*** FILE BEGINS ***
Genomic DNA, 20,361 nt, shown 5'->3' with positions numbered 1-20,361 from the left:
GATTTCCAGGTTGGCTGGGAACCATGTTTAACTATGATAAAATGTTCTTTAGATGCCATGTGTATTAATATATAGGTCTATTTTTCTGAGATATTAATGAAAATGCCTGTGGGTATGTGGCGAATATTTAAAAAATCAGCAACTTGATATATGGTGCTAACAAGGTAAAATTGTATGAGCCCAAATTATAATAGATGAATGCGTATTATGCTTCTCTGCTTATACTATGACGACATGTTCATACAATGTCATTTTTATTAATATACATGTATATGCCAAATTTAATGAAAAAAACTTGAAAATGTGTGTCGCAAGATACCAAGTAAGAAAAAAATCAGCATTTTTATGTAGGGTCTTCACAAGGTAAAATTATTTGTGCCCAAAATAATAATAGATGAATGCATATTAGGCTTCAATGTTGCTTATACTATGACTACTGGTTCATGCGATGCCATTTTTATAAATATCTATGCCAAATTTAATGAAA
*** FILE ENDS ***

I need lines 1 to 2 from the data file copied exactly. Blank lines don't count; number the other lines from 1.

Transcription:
Genomic DNA, 20,361 nt, shown 5'->3' with positions numbered 1-20,361 from the left:
GATTTCCAGGTTGGCTGGGAACCATGTTTAACTATGATAAAATGTTCTTTAGATGCCATGTGTATTAATATATAGGTCTATTTTTCTGAGATATTAATGAAAATGCCTGTGGGTATGTGGCGAATATTTAAAAAATCAGCAACTTGATATATGGTGCTAACAAGGTAAAATTGTATGAGCCCAAATTATAATAGATGAATGCGTATTATGCTTCTCTGCTTATACTATGACGACATGTTCATACAATGTCATTTTTATTAATATACATGTATATGCCAAATTTAATGAAAAAAACTTGAAAATGTGTGTCGCAAGATACCAAGTAAGAAAAAAATCAGCATTTTTATGTAGGGTCTTCACAAGGTAAAATTATTTGTGCCCAAAATAATAATAGATGAATGCATATTAGGCTTCAATGTTGCTTATACTATGACTACTGGTTCATGCGATGCCATTTTTATAAATATCTATGCCAAATTTAATGAAA